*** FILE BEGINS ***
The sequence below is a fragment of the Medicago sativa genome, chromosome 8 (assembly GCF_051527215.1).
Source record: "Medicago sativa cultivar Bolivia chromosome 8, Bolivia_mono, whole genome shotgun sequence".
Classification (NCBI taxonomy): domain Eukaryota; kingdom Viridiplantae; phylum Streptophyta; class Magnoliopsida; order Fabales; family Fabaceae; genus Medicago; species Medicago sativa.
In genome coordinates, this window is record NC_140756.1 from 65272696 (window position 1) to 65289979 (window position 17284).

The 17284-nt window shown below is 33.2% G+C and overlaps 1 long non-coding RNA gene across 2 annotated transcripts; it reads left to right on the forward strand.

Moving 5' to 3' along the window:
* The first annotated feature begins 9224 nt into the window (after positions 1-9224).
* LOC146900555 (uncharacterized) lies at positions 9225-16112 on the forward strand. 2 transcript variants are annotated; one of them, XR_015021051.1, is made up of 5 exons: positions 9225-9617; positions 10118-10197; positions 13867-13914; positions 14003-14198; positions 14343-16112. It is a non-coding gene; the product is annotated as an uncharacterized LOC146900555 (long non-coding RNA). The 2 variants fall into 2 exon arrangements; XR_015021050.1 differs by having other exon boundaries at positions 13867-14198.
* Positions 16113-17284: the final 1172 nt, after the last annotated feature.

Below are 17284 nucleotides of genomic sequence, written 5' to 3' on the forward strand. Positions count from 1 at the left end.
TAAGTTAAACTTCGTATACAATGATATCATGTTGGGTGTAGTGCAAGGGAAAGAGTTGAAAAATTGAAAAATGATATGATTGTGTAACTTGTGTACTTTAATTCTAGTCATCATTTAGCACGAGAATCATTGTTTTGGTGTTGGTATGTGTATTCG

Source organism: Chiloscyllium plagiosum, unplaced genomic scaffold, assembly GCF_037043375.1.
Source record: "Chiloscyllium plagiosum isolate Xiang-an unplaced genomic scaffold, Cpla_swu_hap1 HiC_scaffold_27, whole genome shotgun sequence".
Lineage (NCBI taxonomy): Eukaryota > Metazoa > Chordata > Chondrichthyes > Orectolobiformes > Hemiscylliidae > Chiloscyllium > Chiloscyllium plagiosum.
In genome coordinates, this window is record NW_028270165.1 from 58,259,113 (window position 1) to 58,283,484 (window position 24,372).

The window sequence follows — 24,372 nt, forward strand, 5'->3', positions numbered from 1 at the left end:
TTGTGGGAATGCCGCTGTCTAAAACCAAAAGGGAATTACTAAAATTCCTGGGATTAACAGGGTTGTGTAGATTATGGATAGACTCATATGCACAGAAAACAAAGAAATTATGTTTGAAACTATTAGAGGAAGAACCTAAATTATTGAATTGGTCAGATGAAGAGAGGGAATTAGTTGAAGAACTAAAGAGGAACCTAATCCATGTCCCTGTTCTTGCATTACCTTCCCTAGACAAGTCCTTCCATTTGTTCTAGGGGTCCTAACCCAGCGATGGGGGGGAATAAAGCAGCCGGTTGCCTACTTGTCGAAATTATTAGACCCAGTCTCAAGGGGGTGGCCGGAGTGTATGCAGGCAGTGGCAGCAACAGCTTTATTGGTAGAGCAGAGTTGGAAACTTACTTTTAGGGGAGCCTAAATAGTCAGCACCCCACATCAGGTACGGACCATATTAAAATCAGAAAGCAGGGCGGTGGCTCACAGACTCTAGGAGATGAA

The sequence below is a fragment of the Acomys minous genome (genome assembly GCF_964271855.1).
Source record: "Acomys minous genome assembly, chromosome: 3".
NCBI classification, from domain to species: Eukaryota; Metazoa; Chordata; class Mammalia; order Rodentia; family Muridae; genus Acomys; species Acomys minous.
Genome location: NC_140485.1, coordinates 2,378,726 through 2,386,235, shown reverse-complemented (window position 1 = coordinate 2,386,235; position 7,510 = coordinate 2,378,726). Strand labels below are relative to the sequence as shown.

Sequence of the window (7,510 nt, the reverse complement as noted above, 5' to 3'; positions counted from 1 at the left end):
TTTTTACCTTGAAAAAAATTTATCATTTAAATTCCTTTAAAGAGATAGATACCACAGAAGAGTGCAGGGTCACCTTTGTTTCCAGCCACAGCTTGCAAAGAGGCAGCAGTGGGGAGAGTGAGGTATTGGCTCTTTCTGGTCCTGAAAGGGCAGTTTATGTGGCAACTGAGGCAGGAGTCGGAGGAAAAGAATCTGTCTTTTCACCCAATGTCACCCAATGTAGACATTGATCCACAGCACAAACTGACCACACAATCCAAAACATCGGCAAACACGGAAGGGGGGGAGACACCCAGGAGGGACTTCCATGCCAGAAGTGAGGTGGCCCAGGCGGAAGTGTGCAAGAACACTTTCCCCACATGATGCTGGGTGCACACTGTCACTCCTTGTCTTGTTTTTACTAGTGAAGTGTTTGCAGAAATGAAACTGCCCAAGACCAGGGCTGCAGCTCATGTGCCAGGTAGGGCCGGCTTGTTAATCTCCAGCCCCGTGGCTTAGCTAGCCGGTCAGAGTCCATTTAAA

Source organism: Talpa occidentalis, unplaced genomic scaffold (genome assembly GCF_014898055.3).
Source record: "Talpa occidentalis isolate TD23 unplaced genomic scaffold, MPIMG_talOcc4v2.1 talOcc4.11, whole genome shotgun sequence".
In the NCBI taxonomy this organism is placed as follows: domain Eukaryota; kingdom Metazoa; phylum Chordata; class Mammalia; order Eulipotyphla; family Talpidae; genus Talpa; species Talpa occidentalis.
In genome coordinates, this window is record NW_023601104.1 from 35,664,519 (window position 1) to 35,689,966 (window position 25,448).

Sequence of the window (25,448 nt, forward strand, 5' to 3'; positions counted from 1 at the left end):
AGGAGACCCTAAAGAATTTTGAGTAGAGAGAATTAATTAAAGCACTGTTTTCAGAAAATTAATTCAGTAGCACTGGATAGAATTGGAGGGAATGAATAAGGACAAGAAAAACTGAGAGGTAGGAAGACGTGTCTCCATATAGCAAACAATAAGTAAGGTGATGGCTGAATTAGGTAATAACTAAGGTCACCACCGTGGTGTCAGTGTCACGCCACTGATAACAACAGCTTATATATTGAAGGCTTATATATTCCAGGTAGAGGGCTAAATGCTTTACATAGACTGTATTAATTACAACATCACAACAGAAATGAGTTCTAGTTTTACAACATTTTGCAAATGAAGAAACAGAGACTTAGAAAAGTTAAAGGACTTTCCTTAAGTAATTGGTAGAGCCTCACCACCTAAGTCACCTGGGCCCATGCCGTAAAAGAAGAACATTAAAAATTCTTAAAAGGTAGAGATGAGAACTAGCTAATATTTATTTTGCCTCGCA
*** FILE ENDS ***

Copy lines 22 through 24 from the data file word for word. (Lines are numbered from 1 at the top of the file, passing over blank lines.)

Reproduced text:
Sequence of the window (7,510 nt, the reverse complement as noted above, 5' to 3'; positions counted from 1 at the left end):
TTTTTACCTTGAAAAAAATTTATCATTTAAATTCCTTTAAAGAGATAGATACCACAGAAGAGTGCAGGGTCACCTTTGTTTCCAGCCACAGCTTGCAAAGAGGCAGCAGTGGGGAGAGTGAGGTATTGGCTCTTTCTGGTCCTGAAAGGGCAGTTTATGTGGCAACTGAGGCAGGAGTCGGAGGAAAAGAATCTGTCTTTTCACCCAATGTCACCCAATGTAGACATTGATCCACAGCACAAACTGACCACACAATCCAAAACATCGGCAAACACGGAAGGGGGGGAGACACCCAGGAGGGACTTCCATGCCAGAAGTGAGGTGGCCCAGGCGGAAGTGTGCAAGAACACTTTCCCCACATGATGCTGGGTGCACACTGTCACTCCTTGTCTTGTTTTTACTAGTGAAGTGTTTGCAGAAATGAAACTGCCCAAGACCAGGGCTGCAGCTCATGTGCCAGGTAGGGCCGGCTTGTTAATCTCCAGCCCCGTGGCTTAGCTAGCCGGTCAGAGTCCATTTAAA

Source organism: Talpa occidentalis, unplaced genomic scaffold (genome assembly GCF_014898055.3).